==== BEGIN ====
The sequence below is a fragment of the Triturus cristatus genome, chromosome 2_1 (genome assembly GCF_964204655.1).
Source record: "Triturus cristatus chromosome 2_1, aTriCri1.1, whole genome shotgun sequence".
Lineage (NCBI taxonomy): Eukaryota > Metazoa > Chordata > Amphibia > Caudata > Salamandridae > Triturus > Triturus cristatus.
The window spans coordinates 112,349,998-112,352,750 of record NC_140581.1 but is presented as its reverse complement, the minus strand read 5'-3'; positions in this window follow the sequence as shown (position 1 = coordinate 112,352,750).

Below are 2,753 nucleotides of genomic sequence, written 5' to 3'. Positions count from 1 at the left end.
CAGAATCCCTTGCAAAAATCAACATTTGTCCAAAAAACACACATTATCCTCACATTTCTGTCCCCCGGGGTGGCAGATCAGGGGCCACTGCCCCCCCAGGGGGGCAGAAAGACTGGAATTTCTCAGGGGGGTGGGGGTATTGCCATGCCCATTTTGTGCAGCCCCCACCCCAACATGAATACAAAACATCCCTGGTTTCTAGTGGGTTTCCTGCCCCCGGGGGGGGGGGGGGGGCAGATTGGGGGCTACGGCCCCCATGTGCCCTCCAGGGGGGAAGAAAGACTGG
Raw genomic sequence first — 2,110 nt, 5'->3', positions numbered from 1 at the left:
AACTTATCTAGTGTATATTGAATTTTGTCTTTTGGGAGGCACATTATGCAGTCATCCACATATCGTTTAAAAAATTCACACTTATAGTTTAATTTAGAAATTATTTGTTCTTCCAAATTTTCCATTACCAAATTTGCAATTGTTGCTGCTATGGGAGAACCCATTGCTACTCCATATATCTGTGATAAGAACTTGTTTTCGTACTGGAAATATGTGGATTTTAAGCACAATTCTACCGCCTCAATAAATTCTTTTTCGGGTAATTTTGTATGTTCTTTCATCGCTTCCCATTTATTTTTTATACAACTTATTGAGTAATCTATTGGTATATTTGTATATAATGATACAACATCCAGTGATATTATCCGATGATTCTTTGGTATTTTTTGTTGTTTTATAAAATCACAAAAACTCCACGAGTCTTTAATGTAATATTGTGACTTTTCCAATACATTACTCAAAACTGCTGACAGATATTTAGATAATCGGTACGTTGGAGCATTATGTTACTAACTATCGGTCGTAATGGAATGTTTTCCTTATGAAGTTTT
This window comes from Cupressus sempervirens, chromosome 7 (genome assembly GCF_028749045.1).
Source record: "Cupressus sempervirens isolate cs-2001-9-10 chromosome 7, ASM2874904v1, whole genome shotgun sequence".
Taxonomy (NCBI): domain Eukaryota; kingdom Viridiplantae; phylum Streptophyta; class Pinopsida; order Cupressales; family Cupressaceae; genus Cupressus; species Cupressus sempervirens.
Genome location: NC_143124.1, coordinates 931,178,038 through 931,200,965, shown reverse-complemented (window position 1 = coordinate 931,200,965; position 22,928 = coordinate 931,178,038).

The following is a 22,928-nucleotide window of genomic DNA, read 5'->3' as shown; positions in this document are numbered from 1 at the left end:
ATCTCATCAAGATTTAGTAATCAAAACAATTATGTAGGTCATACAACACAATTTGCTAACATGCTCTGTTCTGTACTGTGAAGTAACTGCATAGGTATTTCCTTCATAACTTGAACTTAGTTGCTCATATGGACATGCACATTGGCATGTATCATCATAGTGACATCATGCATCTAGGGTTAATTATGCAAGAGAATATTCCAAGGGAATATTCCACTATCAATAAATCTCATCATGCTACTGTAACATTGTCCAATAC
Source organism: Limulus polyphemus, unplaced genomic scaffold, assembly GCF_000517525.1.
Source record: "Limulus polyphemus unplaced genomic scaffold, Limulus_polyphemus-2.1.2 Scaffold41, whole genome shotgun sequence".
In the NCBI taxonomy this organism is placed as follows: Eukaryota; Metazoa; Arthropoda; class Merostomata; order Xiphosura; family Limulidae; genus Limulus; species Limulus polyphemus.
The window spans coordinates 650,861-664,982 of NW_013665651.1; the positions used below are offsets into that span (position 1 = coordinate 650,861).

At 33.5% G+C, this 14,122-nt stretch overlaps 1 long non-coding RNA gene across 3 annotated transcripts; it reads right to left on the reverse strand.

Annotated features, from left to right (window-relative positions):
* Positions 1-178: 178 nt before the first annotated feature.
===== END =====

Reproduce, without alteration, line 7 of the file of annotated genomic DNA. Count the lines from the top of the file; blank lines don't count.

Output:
Raw genomic sequence first — 2,110 nt, 5'->3', positions numbered from 1 at the left: